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Our First Close-up Images of Mars From Space Were Hand-Colored with Crayons. True Story.

Hand-colored data from Mariner 4, the “first TV image of Mars,” captured on July 15, 1965. Via Dan Goods.

In November 1964 NASA launched Mariner 4, the fourth of its ambitious series of robotic explorations of our three inner planet neighbors. Mariner 1 was lost during launch; Mariner 2 successfully flew past Venus; Mariner 3 failed to deploy; but on July 14–15, 1965, the 575-lb Mariner 4 became the first spacecraft to fly past Mars and capture close-up images of another planet from space.

Of course the pictures that Mariner 4 captured were in greyscale and not like the beautiful color views we are used to seeing from spacecraft today. But thanks to one creative scientist at NASA (and a box of crayons) our first scenes of Mars from space were in brilliant color.

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After 5,000 Sols We See the Face of Opportunity

Opportunity’s first-ever selfie on Mars, captured on Sol 5000. (NASA/JPL-Caltech/Jason Major)

It’s finally happened—after over 14 years on Mars (14!!!) NASA’s Opportunity rover has turned its arm-mounted camera around to take a look at itself, giving us the very first true “selfie” of the Mars Exploration Rover mission! Hello Opportunity!

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We May Have Just Been Visited By An Interstellar Comet

“This object came from outside our solar system.”
— Rob Weryk, postdoctoral researcher at University of Hawaii’s Institute for Astronomy

Diagram of the path of C/2017 U1 PanSTARRS (now A/2017 U1), a possible interstellar comet (or asteroid) spotted on Oct. 18, 2017. (NASA/JPL)

On October 14, 2017, what appears to be a comet (er, make that asteroid…read more below) sped past Earth at a distance of about 15 million miles after swinging around the Sun. It had come within 23.4 million miles of our home star over a month earlier on Sept. 9, and in fact wasn’t spotted by astronomers until Oct. 18—four days after its closest pass by us.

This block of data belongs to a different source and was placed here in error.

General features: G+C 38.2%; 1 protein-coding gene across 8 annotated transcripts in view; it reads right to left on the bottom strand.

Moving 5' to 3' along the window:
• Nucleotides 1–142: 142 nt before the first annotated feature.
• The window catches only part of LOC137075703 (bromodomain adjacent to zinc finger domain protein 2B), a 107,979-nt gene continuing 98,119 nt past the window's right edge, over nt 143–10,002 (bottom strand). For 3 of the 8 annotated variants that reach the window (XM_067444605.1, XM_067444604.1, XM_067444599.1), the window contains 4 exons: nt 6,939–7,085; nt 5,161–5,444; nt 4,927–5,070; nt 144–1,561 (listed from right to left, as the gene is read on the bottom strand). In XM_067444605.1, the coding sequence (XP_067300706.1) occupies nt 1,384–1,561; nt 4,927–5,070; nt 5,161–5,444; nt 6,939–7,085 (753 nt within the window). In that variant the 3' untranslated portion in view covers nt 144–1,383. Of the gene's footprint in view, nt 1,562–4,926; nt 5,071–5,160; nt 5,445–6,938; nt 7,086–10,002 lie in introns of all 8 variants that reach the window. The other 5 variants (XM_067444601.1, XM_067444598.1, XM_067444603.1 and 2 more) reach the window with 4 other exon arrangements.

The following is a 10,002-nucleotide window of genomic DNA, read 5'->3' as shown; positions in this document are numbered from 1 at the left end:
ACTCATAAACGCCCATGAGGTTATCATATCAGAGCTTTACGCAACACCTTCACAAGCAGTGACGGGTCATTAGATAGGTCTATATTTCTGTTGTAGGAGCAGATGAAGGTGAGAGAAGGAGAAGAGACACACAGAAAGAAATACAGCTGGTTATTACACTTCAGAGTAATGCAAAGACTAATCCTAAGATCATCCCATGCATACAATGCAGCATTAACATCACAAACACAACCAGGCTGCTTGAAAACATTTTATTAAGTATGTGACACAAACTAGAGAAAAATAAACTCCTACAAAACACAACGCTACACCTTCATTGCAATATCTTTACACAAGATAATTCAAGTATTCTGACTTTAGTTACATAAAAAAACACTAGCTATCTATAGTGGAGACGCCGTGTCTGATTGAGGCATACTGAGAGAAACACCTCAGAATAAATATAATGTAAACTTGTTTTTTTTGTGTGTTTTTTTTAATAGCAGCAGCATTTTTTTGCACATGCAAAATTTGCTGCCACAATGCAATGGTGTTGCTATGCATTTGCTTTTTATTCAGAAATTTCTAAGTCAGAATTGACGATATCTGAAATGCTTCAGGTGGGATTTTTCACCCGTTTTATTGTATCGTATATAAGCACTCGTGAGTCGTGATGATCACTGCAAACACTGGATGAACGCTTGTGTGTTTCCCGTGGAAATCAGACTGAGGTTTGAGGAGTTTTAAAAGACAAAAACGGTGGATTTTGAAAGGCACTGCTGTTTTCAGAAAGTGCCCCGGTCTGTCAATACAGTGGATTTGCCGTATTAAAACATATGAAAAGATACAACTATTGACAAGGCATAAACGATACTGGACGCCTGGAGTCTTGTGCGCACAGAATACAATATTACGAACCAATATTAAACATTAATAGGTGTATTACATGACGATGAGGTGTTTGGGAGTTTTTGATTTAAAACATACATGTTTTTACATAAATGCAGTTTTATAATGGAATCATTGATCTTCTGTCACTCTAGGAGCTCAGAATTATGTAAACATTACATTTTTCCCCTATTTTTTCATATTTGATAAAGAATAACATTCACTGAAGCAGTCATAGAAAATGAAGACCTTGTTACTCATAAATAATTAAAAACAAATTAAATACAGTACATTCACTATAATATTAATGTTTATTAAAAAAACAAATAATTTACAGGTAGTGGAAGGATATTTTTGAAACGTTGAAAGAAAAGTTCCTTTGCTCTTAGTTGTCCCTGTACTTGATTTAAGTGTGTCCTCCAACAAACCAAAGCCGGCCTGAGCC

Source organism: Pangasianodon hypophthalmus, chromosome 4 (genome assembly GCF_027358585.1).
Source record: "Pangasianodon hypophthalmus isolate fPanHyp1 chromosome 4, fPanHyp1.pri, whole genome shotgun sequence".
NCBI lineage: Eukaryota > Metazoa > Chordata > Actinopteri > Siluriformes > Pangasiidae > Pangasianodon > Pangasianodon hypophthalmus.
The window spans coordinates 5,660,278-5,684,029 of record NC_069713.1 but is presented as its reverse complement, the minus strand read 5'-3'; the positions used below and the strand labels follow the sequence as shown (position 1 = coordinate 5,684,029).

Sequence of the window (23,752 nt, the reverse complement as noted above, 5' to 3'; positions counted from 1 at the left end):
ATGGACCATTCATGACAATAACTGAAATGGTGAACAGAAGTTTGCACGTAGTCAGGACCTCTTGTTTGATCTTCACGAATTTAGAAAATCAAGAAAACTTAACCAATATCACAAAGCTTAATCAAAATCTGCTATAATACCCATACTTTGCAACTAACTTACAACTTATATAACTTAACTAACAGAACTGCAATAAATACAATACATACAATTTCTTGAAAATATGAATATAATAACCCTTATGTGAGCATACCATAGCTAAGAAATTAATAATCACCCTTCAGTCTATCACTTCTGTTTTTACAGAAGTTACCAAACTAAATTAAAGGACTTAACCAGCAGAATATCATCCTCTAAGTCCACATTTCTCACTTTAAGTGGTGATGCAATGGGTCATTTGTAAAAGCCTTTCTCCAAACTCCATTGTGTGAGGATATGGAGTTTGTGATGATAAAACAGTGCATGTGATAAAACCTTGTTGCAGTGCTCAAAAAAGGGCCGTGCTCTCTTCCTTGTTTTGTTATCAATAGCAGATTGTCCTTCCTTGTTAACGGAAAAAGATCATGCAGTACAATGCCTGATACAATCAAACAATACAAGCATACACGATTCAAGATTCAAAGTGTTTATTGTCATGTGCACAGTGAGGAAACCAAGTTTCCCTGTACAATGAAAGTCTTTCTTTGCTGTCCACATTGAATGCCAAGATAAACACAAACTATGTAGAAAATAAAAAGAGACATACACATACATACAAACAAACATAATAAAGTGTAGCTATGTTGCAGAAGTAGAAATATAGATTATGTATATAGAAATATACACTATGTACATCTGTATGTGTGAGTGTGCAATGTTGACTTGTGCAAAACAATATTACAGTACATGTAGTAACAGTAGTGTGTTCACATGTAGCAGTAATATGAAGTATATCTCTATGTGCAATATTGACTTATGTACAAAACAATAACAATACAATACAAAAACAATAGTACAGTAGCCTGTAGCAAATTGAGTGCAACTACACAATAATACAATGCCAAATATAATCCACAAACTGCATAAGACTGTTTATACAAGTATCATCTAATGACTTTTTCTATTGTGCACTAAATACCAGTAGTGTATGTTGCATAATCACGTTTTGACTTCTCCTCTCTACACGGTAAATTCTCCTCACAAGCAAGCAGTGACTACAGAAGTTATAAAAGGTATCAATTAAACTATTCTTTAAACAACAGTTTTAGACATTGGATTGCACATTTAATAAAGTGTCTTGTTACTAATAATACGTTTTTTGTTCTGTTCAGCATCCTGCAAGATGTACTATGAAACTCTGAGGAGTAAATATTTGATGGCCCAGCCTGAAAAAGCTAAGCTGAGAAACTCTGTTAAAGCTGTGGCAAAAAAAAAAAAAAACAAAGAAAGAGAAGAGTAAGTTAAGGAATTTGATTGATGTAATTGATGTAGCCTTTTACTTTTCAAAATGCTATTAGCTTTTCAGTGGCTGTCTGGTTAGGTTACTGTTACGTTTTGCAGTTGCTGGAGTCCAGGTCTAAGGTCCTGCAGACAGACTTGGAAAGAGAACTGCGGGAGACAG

Further observations showed that the approximately 525-foot-wide object (an estimate based on its reflectivity) first approached traveling 16 miles a second from the direction of the constellation Lyra—quite a high angle from the plane of the rest of the Solar System—and is on a hyperbolic trajectory, moving quickly enough both in- and outbound along its course to permanently escape the Sun’s gravity unlike any other comet asteroid ever observed.

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It’s Time to Say Goodbye to Cassini

Artist’s rendering of Cassini at Saturn. Credit: NASA/JPL

Well, the day has come. Today is the last full day that NASA’s Cassini spacecraft will exist, and in fact right now it is on its final path—a grand soaring arc that will send it down into the atmosphere of Saturn itself on the morning of Friday, Sept. 15. It will be the closest to the ringed planet any spacecraft will have ever gotten, but it’s a trip that Cassini will not long survive. It’s the long-planned end of a glorious mission of exploration and discovery—not to mention beauty, art, and inspiration—and while Cassini itself will soon be gone, the enormous amount of data it has gathered in the twenty years since its launch will continue to drive discovery for many, many years to come.

(At least that’s what we’re all telling ourselves to make the loss a bit easier to bear.)

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It’s Cassini’s Final Month.

Cassini is completing its 13-year tour of Saturn with dives between the planet and its rings. Credit: NASA/JPL

Yes, it’s true. As of today, August 15, NASA’s Cassini spacecraft has less than 31 days—one full month—left in operation and, sadly, its existence. On September 15, 2017, Cassini will end its mission with a controlled dive into Saturn’s atmosphere…a journey that it will not long survive. But up until the very end Cassini, which has been exploring the majestic ringed planet and its family of moons since it arrived in the summer of 2004, will be making scientific observations and sending the data back to us here on Earth—at least as long as it possibly can. That data, in fact, will still be en route across the 900 million miles of space between us and Saturn for almost an hour after the spacecraft will have succumbed to the forces of atmospheric entry.

When Cassini’s final signal is received on Earth it will be a ghost message, sent from a ship that no longer exists.

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